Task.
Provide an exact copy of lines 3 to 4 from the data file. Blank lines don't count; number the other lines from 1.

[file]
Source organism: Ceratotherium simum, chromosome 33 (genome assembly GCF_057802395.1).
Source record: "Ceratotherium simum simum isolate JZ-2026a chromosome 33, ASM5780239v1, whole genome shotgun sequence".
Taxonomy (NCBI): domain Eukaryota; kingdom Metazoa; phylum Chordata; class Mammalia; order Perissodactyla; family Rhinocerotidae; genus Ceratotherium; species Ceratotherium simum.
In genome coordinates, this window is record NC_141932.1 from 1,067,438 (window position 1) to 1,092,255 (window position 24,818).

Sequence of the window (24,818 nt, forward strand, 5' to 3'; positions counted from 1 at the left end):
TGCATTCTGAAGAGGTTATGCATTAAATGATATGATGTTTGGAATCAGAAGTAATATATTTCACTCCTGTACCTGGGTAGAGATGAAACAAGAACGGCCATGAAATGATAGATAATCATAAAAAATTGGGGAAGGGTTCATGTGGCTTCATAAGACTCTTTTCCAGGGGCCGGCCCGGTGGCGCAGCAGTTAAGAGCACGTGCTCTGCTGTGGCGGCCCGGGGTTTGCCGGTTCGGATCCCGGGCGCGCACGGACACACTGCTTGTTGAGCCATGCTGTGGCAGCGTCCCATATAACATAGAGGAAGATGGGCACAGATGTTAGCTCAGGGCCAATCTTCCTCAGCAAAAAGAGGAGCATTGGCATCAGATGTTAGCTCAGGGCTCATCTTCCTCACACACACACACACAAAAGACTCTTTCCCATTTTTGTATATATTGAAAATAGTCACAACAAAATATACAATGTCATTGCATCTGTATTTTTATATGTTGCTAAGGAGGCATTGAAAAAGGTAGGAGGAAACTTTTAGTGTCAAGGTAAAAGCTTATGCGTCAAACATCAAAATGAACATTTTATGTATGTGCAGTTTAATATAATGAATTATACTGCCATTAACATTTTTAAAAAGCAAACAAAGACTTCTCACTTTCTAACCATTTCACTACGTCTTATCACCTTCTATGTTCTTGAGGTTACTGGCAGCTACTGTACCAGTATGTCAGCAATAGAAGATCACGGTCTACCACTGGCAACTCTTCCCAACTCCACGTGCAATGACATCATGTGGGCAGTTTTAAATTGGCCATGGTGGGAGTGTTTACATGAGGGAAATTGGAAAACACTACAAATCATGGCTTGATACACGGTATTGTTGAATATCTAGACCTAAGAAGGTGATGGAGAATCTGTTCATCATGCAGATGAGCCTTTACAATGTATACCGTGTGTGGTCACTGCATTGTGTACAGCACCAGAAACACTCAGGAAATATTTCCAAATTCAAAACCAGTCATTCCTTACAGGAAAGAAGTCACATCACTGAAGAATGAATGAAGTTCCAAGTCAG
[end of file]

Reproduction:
Taxonomy (NCBI): domain Eukaryota; kingdom Metazoa; phylum Chordata; class Mammalia; order Perissodactyla; family Rhinocerotidae; genus Ceratotherium; species Ceratotherium simum.
In genome coordinates, this window is record NC_141932.1 from 1,067,438 (window position 1) to 1,092,255 (window position 24,818).